Somewhere today a pregnant teenager will enter a sanctuary feeling nothing but God’s presence. A shunned woman will return to her faith community and find His holy splendor. A gay believer will delight in the guidance and fellowship he receives by seeing the fullness of God. Somewhere today thousands of previously ostracized and alienated believers will bask in Divine love and acceptance. In return for God’s merciful kindness, they will give Him glory due His name, coming before Him with offerings of praise. Their worship will eclipse any ugliness circling around it. May all of our worship be just as beautifully oblivious and perceptive.

“There Is None Like You”—a song of oblivious, perceptive, beautiful worship.

(Tomorrow: Good Fear)


Anonymous said...


This is so beautiful.

Amen. Amen.

seev said...

My feeling is deep gratitude that I experience the mysterious world and live in it.

Tim said...

Seev, welcome!

You touch on an essential point--beautiful worship puts us at the center of Creation, where God's splendor is most overtly seen and felt. And from that, we should think of the whole world as our sanctuary, as God's House!

Thanks to you and Missy for commenting. I look forward to hearing more from you both.


seev said...

Thanks, Tim, but I'm pretty much an unbeliever in the conventional sense. I can't go ga-ga over God. It's only a feeling I sometimes capture, a wish, and a hope, not based on any rational thinking. Once I start analyzing it goes away.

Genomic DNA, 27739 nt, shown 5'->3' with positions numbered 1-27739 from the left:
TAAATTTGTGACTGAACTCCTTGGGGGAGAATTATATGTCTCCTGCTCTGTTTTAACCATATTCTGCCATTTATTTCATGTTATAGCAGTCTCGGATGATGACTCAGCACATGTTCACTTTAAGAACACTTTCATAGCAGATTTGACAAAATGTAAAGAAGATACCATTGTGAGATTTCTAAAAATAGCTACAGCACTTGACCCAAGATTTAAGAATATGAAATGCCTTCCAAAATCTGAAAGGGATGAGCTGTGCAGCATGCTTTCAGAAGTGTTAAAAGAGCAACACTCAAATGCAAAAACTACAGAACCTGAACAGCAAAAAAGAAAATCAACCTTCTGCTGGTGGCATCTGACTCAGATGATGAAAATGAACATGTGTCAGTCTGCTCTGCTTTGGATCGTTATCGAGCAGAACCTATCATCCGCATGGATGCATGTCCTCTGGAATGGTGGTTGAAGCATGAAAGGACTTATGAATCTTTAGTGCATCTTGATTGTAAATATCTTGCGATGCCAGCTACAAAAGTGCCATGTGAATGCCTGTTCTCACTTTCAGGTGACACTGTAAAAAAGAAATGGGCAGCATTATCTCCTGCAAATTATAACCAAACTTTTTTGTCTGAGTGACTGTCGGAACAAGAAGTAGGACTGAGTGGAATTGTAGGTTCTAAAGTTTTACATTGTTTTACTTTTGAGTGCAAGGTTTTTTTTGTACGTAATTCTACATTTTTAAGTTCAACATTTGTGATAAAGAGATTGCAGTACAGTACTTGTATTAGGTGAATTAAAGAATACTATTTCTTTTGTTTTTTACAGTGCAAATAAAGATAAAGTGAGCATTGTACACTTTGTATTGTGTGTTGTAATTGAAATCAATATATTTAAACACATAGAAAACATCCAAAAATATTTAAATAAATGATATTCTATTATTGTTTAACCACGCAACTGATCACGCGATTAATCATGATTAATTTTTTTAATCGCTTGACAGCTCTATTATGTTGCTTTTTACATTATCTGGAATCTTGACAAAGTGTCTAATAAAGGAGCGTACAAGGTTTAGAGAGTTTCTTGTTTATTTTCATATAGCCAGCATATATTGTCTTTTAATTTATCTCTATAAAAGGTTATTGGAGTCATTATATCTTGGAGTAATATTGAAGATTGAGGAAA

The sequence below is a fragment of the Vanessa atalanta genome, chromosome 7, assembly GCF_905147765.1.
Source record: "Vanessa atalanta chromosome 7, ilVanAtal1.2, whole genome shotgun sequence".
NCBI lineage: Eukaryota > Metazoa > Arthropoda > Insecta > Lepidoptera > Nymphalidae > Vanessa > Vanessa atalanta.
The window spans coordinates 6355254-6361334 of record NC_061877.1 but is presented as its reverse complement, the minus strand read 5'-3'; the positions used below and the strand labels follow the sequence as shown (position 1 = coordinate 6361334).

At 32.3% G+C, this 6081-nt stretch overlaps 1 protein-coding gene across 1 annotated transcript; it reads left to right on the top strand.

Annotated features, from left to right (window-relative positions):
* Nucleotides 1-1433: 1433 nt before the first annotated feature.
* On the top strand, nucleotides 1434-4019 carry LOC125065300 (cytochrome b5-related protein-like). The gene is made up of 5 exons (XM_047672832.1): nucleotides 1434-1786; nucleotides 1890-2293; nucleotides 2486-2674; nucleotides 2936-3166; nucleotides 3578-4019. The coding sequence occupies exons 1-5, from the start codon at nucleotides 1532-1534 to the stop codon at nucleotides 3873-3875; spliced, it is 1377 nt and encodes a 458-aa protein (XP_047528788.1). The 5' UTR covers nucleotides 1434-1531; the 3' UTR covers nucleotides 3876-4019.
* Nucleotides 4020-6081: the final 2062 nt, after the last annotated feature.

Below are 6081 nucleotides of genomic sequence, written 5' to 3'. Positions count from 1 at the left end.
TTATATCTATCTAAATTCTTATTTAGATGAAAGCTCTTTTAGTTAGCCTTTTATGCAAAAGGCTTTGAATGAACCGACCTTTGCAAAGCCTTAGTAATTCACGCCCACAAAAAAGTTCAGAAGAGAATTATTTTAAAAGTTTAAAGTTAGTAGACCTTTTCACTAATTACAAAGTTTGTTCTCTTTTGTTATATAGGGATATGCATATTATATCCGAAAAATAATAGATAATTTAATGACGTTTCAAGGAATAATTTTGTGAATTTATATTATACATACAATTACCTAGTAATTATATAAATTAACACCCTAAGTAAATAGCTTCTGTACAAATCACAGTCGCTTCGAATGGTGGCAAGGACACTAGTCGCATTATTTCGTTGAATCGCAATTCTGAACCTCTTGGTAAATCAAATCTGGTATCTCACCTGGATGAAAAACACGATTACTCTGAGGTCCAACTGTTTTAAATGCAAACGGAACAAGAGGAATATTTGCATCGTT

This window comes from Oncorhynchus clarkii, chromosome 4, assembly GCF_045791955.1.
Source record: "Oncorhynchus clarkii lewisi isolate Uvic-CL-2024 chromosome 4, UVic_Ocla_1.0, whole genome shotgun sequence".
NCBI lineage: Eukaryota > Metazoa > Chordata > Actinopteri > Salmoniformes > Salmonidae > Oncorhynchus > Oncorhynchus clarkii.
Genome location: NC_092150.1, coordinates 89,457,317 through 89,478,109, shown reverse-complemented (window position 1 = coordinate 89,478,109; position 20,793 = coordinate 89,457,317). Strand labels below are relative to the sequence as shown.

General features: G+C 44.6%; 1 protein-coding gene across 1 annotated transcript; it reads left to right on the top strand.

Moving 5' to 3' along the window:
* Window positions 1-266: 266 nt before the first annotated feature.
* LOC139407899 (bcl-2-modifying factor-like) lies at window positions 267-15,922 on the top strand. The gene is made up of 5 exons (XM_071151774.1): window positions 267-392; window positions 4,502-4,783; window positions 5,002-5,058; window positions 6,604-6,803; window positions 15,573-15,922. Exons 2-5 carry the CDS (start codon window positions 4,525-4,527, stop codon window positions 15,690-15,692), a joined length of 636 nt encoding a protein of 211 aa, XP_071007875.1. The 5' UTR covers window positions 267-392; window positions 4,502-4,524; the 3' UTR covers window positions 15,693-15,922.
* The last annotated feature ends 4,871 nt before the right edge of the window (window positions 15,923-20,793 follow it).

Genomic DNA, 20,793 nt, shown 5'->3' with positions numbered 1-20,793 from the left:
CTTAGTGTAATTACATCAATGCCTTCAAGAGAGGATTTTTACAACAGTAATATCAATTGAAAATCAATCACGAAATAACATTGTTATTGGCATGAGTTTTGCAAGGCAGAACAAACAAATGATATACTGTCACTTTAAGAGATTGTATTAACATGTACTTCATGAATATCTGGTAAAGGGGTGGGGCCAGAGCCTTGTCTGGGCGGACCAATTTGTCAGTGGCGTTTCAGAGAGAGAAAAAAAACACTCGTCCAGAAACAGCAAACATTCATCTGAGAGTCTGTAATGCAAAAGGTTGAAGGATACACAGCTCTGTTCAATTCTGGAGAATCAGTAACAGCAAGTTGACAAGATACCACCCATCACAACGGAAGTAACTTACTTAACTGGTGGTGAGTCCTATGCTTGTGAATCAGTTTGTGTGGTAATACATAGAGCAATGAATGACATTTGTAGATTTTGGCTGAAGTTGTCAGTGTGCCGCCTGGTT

Tim said...

Seev, given the damage done by so many who have "gone ga-ga over God," your integrity is something to be honored and respected.

Around here, we're pretty much believers in the unconventional sense, in that most of us view God as beyond rational thinking--a hope (perfectly put) that defies logic and can't be fully understood. So you're actually in good company, my friend.

Analyzing God goes away beyond there's no point in it. Capturing the hope is what counts and I'm convinced if we spent more time doing a better job of that, we'd be a lot more ga-ga about each other (and God), instead of thinking because we're ga-ga about God we can tell everyone else what to do and how to live.

Believing gets a bad name because when it's abused (as it so often is) it devolves into berating.

I've read your comment about 5 times now, and I must say for a "conventional unbeliever," it does about as a fine a job as I've seen in making the case for genuine faith. Whether or not you intended this, thanks!

And Seev, please join in whenever the mood strikes or when you've got fresh insights (like this one) to add. You're thoughts are always welcome and valued here.

Peace and joy,

St Edwards Blog said...

Oh my God Tim! Wow, I am moved beyond words, thank you thank you thank you.

Anonymous said...

Seev! So cool to see you here. We seem to see eye to eye on a great many spiritual mysteries despite your lack of churching. ;) Or perhaps because of it?
Tim, I hope you don't mind, and maybe you already saw, but I've linked up to your piece here because I found it so moving.
Your faith is transcendent.
Peace to both of you.

Tim said...

Fran and Missy, you both bring me great joy. Along with Seev and everyone else, your gentle comments are what makes this such a safe place for kindred spirits. You bless me always.

And Missy, I couldn't be more honored and humbled to have you link me to St. Anne's. I pray your readers will be edified by your truly generous gesture. Thank you.

Light and love always,